Hey Guys, this week I am going to discussing the React 16 Context API. React 16 was a huge release for react and included a bunch of new feature and improvements one of them being the new context API. I only recently started using it and it takes a bit to get your head around it. I will be discussing what I learned from using it as well as providing some examples.
What is the new context API?
Context API “provides a way to share values like (certain types of props (e.g. locale preference, UI theme)) between components without having to explicitly pass a prop through every level of the tree.” In other words, a common place where you can share values across multiple components. If you have ever used a state management library like Redux you can think of think as mostly the same concept. I should say tools like Redux will have a bunch of other features as well that may help in your bigger applications. However, I think you should see if your problem could be solved with React context API instead of jumping straight to Redux.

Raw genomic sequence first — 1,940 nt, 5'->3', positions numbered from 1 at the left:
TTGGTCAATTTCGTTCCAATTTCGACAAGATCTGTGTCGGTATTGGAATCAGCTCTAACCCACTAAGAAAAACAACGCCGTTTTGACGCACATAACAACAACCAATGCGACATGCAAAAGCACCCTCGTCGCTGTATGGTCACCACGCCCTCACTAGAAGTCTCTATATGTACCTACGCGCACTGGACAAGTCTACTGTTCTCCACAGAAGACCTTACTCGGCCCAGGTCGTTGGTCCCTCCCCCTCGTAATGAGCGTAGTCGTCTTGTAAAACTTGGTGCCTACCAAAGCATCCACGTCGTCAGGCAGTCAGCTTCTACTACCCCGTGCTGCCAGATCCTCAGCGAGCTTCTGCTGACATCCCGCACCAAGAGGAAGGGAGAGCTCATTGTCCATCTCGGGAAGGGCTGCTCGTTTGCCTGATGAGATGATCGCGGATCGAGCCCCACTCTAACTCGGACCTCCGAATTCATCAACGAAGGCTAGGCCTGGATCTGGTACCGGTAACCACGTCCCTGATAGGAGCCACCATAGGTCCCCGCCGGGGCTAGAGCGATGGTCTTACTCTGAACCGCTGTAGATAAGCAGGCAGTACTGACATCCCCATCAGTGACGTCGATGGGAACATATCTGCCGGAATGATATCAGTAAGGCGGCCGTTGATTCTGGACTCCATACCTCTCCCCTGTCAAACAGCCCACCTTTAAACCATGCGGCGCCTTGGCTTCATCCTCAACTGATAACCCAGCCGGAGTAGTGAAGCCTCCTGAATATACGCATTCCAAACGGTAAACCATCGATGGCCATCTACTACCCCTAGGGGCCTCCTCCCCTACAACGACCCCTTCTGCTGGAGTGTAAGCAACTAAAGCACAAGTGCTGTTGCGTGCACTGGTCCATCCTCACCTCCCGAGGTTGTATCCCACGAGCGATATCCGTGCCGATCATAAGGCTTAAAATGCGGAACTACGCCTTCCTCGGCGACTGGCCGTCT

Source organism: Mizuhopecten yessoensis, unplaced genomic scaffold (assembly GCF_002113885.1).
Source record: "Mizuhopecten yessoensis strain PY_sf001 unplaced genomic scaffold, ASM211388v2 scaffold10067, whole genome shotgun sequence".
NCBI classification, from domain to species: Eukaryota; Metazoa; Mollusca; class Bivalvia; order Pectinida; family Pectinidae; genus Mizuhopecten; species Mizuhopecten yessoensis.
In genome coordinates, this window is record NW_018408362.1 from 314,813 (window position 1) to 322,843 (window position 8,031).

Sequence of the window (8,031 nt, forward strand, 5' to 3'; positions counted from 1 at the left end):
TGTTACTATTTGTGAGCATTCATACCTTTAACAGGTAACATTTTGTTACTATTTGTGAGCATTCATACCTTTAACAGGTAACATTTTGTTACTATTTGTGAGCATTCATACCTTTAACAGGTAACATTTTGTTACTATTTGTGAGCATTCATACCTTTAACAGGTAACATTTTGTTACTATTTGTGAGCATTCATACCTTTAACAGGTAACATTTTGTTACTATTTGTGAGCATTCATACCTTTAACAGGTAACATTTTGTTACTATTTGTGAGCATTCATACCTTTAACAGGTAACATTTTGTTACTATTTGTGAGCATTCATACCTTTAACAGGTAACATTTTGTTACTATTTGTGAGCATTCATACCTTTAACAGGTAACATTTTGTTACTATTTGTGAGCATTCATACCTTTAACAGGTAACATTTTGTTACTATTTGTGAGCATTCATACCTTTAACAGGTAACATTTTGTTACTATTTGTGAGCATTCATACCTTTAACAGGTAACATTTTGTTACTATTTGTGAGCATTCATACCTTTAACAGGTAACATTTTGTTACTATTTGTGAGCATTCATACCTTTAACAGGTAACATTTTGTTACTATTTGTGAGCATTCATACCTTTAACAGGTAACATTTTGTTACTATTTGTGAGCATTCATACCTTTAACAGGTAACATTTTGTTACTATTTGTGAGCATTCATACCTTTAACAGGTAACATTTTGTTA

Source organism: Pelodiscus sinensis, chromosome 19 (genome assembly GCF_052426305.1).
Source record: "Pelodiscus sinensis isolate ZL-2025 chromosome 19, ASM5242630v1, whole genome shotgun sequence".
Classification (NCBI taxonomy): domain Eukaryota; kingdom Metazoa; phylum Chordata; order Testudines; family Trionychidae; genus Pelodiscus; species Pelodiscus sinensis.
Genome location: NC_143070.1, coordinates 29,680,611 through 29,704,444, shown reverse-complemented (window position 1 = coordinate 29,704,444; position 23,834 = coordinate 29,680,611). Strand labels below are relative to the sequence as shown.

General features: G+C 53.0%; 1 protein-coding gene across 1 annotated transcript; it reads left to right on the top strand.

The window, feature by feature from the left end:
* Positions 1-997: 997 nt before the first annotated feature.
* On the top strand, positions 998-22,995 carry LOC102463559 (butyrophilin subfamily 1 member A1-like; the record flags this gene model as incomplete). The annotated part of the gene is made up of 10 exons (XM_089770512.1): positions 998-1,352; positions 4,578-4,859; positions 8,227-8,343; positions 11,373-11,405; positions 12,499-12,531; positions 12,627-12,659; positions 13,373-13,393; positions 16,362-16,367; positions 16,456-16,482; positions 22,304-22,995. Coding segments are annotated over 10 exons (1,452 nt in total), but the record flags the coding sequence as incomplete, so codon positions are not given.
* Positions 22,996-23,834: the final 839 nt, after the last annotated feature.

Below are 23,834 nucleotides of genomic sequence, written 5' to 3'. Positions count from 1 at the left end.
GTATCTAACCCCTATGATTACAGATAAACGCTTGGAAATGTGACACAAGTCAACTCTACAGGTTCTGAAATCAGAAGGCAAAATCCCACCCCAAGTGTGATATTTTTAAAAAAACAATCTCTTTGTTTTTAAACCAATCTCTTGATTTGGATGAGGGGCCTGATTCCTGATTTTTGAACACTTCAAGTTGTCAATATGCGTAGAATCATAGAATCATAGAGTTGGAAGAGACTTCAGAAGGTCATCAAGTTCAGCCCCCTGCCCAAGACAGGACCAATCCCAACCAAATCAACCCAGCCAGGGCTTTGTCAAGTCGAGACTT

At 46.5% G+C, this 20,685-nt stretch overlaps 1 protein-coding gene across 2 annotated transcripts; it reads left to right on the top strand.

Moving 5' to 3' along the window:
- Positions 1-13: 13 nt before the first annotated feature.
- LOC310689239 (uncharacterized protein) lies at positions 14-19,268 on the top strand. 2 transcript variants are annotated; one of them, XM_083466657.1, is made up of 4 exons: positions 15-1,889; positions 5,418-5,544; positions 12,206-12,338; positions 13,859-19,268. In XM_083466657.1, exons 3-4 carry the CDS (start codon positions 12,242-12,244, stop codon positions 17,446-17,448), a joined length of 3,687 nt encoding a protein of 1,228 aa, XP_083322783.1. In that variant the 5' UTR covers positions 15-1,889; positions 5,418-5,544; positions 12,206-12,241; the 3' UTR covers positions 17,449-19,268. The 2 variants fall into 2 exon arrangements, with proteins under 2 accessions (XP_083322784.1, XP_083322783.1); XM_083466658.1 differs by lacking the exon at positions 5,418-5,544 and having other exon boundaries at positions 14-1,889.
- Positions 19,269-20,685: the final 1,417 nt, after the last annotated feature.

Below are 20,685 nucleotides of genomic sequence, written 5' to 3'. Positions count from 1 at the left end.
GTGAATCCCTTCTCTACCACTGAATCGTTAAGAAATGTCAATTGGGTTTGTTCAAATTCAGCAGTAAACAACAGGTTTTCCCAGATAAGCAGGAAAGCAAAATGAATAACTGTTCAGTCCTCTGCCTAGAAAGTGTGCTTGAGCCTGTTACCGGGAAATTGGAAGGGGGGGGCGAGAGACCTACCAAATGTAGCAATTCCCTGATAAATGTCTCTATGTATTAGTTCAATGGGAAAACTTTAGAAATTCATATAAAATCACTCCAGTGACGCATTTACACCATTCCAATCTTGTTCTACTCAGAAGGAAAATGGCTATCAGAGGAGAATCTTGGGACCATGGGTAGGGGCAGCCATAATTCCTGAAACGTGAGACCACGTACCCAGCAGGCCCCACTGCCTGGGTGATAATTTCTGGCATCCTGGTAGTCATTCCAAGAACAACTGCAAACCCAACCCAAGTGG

How is it used?
Using the context API is very simple and can be thought of in 3 steps:
- Create a context object/reference e.g. `const ThemeContext = React.createContext(‘light’);`. This creates a context for our application to store the current theme value and we set the default as ‘light’.
- Once we have the reference setup the next step is to create a Provider, a Provider provides the contexts value to child components in a tree. Basically, it passes the values down to all the child components, no matter how deep it is any child of the provider will be able to read the value. You can place the value the provider anywhere but for a theme value more than likely every component is going to need to know it so it’s probably a good idea to create the provider at the highest level of the component tree and have everything be a child of it. In most cases, we would be defining the Provider in app.js as this is the usual starting point for most applications. Enough talking here is an example: